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pete0403 12-23-2010 03:52 AM

Heating Unfinished Basement
 
I live in a 4-level sidesplit and the lower basement level where the furnace is located is completely unfinished (concrete floor and walls exposed, leaky rim-joists and all). It's almost completely below grade except for the top foot and is about 500 - 550 sqft.

There are two ducts down there that are currently turned off. Can i open these up and heat this space without getting into problems with condensation, etc? I'm thinking that it will make the floor of my kitchen, dining, and living rooms more comfortable.

The thermostat is located in the diningroom above this unheated space.

beenthere 12-23-2010 04:45 AM

Might want to tighten up the basement first. If it leaks too much, you'll see a big increase in your heating bill.

Is there also a return in the basement. If not, you could end up forcing heated air to go out through the other that leak (after you seal up some of the leaks). Which will cause the other levels to go into a negative pressure, and draw in cold air from the outside.

So seal some of those leaks first(this will help the basement stay warmer alone). Then install a return if one is not already installed in the basement.

Also, make sure that there is enough combustion air in the basement for your furnace if it uses basement air for combustion air.

pete0403 12-23-2010 07:11 AM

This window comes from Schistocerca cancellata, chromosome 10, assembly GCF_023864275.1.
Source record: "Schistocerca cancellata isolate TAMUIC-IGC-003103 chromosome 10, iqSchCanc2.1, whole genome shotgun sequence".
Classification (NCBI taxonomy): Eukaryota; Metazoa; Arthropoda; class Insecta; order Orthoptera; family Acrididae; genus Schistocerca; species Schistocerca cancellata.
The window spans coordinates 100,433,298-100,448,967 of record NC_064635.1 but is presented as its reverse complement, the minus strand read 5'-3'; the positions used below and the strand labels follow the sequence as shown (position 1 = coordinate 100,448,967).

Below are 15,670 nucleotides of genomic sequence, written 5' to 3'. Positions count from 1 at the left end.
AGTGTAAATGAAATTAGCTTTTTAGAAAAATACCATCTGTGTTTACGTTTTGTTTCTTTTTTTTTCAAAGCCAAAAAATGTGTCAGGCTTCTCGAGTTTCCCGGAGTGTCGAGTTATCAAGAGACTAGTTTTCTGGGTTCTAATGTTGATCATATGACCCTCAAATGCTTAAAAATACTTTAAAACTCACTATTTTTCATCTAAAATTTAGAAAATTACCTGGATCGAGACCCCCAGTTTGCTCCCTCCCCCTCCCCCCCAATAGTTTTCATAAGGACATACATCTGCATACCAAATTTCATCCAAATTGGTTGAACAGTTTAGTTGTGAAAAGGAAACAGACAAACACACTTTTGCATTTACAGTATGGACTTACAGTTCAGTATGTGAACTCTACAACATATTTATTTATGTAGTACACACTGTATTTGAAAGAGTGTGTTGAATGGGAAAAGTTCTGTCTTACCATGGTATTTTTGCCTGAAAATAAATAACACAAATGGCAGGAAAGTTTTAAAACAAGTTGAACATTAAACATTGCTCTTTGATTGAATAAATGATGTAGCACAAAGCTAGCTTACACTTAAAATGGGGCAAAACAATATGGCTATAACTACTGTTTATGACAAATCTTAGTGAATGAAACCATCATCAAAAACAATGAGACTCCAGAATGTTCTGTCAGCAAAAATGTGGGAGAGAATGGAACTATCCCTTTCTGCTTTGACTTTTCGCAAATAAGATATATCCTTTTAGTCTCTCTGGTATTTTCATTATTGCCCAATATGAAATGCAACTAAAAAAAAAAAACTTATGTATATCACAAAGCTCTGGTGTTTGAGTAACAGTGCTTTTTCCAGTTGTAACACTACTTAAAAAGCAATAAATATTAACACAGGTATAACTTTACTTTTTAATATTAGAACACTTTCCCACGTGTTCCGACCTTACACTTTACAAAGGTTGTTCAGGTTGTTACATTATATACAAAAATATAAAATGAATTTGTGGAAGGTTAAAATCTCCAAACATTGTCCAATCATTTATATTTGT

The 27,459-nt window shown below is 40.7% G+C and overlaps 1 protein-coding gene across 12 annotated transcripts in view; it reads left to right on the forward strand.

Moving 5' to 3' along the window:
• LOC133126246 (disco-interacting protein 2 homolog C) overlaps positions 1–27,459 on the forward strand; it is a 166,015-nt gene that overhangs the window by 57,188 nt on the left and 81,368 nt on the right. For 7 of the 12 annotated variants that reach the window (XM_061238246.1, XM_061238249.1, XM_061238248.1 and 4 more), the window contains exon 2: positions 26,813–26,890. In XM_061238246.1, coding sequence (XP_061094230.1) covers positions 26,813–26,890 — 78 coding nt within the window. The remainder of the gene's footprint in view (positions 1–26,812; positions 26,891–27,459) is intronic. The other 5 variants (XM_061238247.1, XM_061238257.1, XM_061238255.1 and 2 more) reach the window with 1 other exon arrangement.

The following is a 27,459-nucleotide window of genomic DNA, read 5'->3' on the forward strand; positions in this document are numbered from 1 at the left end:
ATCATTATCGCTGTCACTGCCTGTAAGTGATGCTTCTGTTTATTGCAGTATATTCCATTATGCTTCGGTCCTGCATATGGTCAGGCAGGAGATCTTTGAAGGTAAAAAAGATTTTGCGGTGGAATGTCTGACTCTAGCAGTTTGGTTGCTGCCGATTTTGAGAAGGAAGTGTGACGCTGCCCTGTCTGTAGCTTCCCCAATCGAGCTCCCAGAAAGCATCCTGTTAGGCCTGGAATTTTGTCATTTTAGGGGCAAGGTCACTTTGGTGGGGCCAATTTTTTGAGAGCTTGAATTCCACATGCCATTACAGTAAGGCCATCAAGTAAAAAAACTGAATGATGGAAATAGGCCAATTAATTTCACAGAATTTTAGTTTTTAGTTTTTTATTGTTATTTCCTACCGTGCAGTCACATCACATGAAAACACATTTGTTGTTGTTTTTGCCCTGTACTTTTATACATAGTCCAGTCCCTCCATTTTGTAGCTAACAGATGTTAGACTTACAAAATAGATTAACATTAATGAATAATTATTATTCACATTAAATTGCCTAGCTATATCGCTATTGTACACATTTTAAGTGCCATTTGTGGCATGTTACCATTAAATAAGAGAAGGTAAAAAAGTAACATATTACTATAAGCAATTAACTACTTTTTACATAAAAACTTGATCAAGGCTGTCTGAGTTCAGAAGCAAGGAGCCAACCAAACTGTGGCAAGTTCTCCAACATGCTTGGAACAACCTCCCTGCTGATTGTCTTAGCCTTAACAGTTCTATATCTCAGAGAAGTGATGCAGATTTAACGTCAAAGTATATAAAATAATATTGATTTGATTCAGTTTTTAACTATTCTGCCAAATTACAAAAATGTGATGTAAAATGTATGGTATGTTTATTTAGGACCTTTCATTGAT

Thanks for the reply. There is no return in the basement.

More importantly though I didn't think of the fact whatever the furnace blows out it has to suck in...if some of the heated air is lost from the leaky basement it would have to be made up by being sucked into the house from somewhere else (somewhere cold probably).

I feel silly for not thinking of that myself :laughing:

I'll have to seal up the rim joist areas first and see how cold it is down there then before considering making it into a heated zone. How do I know if I have enough combustion air available?

gregzoll 12-23-2010 09:58 AM

I have two vents in my basement, and the temp stays around 60 degrees. R-13 Fiberglass batts in the Rim joists, Foam boards in the windows down there, due to huge air leakers, and house stays comfortable. Only way you are going to use more fuel running the furnace, is if the upstairs is allowing air to leak (ie door kept open, window leaks, or left open). Allowing the heat downstairs actually helps to make the upstairs more comfortable, along with the fact that it keeps pipes from freezing. As for a cold air return, we did not install one, because the two upstairs on the floor (old house that had Octopus furnace) are enough to allow the furnace to pull return supply for the house.